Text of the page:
The federal and state plaintiffs, including New Jersey, today also filed stipulated judgments – essentially settlement agreements — with five of the defendants: Children’s Cancer Fund and Rose Perkins; The Breast Cancer Society and James Reynolds, II; and Kyle Effler. Litigation will proceed against Cancer Fund of America, Cancer Support Services (which the complaint alleges operates as a common enterprise with Cancer Fund of America), and James Reynolds, Sr.
The lawsuit filed today alleges that Cancer Fund of America, Cancer Support Services, Children’s Cancer Fund of America, and the Breast Cancer Society were sham charities, “operated as personal fiefdoms characterized by rampant nepotism, flagrant conflicts of interest, and excessive insider compensation, with none of the financial and governance controls that any bona fide charity would have adopted.”
The individual defendants allegedly hired family members and friends — whether qualified or not — and used the four ostensibly charitable organizations to provide them with steady, lucrative employment. The lawsuit alleges that the sham charities spent more money on salaries than on the goods and services they provided to cancer patients. In addition, the complaint alleges that the defendants spent donations on things like cruises, jet ski outings, concert tickets, and dating site memberships—actions that were made possible by corporate boards who rubber-stamped the decisions of the individual defendants.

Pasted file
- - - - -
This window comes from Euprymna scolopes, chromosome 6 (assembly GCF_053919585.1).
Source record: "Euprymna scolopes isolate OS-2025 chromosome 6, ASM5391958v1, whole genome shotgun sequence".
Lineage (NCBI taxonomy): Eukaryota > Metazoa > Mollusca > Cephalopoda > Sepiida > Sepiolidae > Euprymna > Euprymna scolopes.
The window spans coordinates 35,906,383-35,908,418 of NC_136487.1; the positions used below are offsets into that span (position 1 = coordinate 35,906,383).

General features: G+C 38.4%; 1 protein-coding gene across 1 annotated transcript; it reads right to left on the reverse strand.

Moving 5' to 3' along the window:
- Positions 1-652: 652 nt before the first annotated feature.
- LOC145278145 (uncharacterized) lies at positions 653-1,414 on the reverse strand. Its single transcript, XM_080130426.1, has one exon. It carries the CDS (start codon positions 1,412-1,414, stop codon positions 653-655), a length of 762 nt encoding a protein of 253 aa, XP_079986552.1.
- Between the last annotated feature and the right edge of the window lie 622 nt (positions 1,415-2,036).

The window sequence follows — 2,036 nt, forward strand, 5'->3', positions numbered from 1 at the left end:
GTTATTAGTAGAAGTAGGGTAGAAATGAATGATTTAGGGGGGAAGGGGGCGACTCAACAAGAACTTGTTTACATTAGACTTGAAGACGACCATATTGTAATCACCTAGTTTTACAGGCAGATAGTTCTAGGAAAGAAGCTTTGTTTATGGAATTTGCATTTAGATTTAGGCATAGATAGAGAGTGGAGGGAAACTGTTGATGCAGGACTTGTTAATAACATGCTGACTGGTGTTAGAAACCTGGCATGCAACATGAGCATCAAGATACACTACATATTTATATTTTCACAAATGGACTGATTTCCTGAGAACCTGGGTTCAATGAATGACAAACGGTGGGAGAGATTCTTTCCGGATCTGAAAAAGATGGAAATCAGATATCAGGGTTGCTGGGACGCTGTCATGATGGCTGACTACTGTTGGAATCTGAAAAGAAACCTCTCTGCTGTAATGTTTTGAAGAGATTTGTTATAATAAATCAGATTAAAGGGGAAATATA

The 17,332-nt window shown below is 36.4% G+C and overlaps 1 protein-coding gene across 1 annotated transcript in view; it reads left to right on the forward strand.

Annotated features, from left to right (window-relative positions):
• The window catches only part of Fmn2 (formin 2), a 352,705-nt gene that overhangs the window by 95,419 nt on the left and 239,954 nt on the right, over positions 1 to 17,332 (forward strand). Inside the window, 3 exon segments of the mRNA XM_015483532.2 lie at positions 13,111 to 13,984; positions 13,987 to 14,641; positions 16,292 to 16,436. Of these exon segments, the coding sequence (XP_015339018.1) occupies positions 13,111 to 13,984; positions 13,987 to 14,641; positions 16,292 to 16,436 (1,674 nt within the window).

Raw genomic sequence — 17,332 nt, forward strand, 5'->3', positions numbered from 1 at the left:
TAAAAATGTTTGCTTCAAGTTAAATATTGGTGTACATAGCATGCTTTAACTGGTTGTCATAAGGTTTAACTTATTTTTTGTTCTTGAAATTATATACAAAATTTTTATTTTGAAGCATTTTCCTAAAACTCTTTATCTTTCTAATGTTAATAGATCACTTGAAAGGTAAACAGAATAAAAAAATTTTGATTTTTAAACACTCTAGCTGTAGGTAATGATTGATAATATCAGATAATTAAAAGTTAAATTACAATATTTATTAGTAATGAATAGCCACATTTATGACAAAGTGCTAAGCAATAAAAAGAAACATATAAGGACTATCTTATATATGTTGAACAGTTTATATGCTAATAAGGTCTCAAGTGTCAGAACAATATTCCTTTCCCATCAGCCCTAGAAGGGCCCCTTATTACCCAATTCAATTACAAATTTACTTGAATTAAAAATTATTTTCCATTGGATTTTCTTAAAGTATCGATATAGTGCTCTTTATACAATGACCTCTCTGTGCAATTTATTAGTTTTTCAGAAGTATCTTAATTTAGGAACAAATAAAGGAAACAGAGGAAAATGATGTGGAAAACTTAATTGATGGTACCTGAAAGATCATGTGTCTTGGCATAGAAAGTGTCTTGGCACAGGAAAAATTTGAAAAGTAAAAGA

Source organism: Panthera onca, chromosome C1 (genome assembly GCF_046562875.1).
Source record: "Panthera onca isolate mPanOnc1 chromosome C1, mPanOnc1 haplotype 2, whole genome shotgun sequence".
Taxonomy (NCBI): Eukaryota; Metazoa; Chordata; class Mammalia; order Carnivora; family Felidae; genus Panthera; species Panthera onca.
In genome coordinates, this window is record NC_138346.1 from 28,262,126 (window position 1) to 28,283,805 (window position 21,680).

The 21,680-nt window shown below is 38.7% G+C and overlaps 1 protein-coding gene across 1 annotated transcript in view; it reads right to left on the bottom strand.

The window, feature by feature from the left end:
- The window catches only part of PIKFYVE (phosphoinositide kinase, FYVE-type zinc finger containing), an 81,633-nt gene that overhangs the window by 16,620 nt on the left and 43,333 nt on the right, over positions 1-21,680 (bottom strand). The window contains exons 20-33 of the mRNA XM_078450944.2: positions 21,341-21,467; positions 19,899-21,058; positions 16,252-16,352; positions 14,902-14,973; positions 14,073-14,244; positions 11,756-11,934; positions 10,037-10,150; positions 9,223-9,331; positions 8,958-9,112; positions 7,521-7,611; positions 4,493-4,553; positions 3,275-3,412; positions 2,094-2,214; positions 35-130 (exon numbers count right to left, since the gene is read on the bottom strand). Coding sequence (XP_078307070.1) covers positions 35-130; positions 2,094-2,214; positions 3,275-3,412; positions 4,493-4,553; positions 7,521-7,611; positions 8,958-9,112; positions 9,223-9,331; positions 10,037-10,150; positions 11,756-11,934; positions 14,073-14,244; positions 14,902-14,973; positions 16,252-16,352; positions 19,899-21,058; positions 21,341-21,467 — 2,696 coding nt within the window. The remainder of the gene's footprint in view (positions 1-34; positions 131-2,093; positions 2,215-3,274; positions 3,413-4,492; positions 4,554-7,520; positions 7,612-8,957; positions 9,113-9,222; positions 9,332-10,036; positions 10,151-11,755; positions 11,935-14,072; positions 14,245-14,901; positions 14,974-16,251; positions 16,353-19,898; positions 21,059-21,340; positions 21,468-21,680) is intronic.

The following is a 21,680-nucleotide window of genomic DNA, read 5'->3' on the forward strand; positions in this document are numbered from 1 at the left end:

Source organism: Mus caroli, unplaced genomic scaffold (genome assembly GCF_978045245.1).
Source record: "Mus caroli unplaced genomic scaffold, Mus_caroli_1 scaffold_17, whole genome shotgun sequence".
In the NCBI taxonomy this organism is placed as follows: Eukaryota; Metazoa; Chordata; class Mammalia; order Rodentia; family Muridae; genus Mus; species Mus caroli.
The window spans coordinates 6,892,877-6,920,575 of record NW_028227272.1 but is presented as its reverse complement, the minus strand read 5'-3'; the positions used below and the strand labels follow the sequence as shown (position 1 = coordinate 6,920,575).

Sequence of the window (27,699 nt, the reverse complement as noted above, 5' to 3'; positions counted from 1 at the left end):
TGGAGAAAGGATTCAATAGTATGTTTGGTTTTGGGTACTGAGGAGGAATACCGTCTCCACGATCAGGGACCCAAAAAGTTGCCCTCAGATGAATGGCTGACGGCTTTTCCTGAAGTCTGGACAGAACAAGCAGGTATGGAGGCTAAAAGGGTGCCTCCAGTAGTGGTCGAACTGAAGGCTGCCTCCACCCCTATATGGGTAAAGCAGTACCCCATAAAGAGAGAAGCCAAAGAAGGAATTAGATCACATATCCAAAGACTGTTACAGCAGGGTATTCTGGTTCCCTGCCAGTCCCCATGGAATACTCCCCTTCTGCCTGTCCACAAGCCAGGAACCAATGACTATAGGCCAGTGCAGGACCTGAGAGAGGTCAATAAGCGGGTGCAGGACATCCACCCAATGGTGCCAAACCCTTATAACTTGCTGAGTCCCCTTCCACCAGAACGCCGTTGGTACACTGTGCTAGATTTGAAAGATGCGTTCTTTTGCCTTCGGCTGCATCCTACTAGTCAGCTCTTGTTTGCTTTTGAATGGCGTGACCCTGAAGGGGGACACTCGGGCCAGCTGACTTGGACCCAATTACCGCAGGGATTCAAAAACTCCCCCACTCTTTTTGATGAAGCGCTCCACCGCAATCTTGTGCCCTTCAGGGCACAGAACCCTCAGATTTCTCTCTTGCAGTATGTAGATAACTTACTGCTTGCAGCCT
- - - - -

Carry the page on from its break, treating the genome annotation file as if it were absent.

In the eight-count Complaint, the Federal Trade Commission and all the plaintiff states, including New Jersey, allege that the defendants essentially lied about how contributions would be used for charitable purposes, misrepresented specific program benefits, misrepresented revenue and program expenses related to international gifts-in-kind, and misrepresented that the primary focus of their reported programs was to provide direct assistance to individuals in the United States.
Thirty-six states, including New Jersey, also joined in a count alleging that the defendants made false and misleading statements in their filings with state charities regulators. In addition, the FTC and 36 states allege that Cancer Fund, Children’s Cancer Fund, and the Breast Cancer Society provided their professional fundraisers with deceptive fundraising materials and thus the means and instrumentalities of deception. Finally, the complaint alleges that defendants violated the FTC’s Telemarketing Sales Rule.
To hide their high administrative and fundraising costs from donors and regulators, the complaint alleges that Cancer Fund, Children’s Cancer Fund, and Breast Cancer Society used an accounting scheme that involved the shipping of purportedly donated goods, called gifts-in-kind, to developing countries so as to grossly overinflate their claimed revenue and program services in their financial statements.